Defence lawyers for a Wolseley woman accused of killing a neighbour she had never met before argued Monday morning their client was “faced with death and chose to fight” and should be found not guilty.

Brenda Schuff has pleaded not guilty to second-degree murder in 54-year-old Judy Kenny’s death. Kenny was found dead in the kitchen of her Camden Place home just after 3 a.m. on April 10, 2017. Court has previously heard Kenny was beaten, stomped, and stabbed 23 times.

Defence lawyer Matt Gould told the jury in his closing arguments the only reasonable explanation for what happened in the early morning hours between the two women, who were not previously known to each other, is self-defence.

“You can get a response like that, 23 stabs, if someone is scared for their life and that person is defending herself which of course is our position,” Gould told jurors.

“The degree of how far this went reveals how significant it was, that someone had to do that because they were fighting for their life — that Ms. Schuff did that because she was fighting for her life.”

Court has previously heard the two women were having drinks together at Kenny’s home after midnight after Schuff had gone outside to help Kenny search for a friend’s dog Kenny thought was missing.

Gould asked jurors to accept Schuff’s testimony that after the two women spent about an hour and a half in Kenny’s home, Kenny clamped down on Schuff’s hand, started chomping her teeth at Schuff before Schuff noticed Kenny had a knife.

Gould asked jurors to consider Kenny’s blood alcohol concentration that night, which was four times the legal limit, mixed with the combination of three prescription medications she was on.

Schuff previously testified “everything flickered and went dark” after she punched Kenny two or three times.

Her lawyer told jurors if Schuff was lying about what happened that night she would’ve filled in the missing information.

“Brenda didn’t do that because she isn’t a liar, she’s not lying. She just can’t remember,” Gould told the jury. “The missing details do nothing but put Ms. Schuff at a disadvantage.”

Gould told jurors Schuff’s response to Kenny’s attack occurred over a six-minute span based on testimony given by Schuff, an exchange student living in Kenny’s home and a mentor to the exchange student who called 911 on behalf of the student. 

Prosecutors argued there was a prolonged beating and struggle and that Schuff, in her testimony, reversed “who was the attacker and who was the person being attacked.”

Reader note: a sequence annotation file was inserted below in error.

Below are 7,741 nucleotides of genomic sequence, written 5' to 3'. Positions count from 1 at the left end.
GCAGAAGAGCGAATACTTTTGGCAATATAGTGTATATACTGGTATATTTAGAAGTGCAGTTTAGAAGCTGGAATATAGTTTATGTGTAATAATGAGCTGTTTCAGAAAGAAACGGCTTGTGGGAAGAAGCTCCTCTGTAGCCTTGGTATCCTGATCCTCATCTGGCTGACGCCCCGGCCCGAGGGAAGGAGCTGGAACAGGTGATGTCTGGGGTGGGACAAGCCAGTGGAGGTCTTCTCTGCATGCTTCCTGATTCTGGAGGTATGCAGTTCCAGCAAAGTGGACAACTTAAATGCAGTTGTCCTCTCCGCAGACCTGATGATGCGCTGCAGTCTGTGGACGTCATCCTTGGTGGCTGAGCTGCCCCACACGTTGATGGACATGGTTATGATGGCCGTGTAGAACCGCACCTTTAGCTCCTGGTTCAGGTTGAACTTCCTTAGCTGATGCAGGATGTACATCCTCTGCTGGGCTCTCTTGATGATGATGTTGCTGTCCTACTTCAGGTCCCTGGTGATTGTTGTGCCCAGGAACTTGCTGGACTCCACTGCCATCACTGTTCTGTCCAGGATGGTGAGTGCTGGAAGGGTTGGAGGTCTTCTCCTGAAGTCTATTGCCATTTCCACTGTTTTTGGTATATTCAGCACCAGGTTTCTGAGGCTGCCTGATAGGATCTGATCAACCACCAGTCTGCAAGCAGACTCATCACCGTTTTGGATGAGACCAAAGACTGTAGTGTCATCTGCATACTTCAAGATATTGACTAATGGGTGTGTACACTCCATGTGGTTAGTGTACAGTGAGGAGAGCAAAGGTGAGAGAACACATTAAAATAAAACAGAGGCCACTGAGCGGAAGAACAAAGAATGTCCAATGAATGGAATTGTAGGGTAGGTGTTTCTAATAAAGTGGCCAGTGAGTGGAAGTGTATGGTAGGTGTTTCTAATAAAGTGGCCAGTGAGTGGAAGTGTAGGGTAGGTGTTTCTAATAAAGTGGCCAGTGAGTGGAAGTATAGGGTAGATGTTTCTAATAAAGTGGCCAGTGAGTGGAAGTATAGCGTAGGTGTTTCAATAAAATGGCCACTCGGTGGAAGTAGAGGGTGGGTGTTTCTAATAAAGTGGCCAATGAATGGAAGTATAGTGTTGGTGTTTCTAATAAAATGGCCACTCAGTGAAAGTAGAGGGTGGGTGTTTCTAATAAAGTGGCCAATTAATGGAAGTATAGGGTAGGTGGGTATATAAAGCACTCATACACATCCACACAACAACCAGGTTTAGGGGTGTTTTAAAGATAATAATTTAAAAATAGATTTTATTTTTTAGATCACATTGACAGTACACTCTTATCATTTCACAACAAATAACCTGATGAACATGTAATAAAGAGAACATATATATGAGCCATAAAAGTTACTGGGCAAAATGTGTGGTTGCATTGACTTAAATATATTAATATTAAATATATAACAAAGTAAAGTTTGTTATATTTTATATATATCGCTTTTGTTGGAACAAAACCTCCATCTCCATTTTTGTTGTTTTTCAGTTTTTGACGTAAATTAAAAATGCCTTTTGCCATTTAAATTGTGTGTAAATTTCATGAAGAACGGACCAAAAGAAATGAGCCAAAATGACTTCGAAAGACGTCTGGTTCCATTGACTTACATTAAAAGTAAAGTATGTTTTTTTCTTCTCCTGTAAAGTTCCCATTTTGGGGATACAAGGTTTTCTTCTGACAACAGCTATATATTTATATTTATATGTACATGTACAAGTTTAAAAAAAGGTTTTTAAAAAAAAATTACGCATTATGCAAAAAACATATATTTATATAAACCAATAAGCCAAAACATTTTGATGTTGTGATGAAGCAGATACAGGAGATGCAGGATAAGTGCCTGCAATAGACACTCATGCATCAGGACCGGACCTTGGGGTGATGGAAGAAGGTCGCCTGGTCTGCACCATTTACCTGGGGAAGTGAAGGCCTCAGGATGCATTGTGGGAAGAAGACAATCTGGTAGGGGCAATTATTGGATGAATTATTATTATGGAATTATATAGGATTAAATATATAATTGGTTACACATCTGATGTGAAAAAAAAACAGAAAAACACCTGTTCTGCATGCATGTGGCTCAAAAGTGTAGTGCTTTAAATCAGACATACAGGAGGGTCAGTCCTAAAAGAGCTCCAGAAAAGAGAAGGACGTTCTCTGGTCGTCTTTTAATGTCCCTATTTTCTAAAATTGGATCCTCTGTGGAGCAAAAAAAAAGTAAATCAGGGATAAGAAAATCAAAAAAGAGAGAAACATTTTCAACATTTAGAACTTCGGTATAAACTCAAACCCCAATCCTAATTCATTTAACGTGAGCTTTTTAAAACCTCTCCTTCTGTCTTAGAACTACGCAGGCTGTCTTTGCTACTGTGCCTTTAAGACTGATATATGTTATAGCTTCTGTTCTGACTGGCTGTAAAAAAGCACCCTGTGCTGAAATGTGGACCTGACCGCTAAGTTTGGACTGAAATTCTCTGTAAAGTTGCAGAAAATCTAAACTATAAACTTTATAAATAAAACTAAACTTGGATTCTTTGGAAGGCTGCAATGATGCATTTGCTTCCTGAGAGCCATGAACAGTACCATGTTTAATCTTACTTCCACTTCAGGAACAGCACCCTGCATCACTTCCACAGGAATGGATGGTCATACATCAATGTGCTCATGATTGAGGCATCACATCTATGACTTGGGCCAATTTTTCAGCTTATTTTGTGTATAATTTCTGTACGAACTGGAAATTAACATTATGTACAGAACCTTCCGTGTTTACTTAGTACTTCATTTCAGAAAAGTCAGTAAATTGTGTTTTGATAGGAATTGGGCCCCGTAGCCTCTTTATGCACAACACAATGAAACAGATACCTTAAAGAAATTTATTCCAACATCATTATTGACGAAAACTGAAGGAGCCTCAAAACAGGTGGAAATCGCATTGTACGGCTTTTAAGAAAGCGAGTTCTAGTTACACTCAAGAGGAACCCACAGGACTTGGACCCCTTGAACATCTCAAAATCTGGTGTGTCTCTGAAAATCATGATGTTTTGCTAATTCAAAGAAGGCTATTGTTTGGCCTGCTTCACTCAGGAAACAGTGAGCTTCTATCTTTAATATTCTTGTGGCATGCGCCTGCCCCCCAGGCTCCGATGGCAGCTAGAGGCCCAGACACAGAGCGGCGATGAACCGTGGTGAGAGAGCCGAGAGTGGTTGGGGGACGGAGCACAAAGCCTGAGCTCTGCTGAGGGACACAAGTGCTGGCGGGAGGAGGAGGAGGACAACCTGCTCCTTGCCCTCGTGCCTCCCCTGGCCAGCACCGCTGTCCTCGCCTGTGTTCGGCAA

“This wasn’t an issue of self-defence,” Crown attorney Debbie Buors told jurors. “This was Brenda Schuff attacking Judy Kenny.”

Buors told court the combination of stab wounds and injuries on Kenny’s body and Schuff’s actions that night suggest Schuff intended to kill Kenny.

“What you need to know is that Ms. Schuff intended to cause the death of Ms. Kenny and did so through multiple stab wounds inflicted by a large kitchen knife which makes her guilty of second-degree murder,” Buors told court. 

Buors told jurors Schuff’s testimony is not believable because she can’t remember key pieces of what happened that night.

“This is just a convenient way to cover up what she’s done to Judy Kenny because she can’t explain the amount of violence, because she can’t explain the absence of injuries to her, she can’t explain why she stabbed her this many times,” Buors argued in court.

Buors told jurors it hasn’t been confirmed why this happened but added the Crown isn’t required to prove motive.

Buors told jurors Kenny may have been the victim of a sexual assault because she was found without a shirt on and her pants were on backwards. 

“I would suggest to you that her manner of dress, or undress – the state of undress, is a good indication of what the motive is behind this incident,” Buors told the jury.

“Put them both together and that says the motive is a sexual assault.”

Gould told the jury that accusation is baseless and doesn’t make any sense.

“What’s the evidence of that? What supports that suggestion?” Gould said to the jury.

Jurors are expected to receive legal instructions from Manitoba Court of Queen’s Bench Justice Richard Saull Tuesday morning before they begin their deliberations.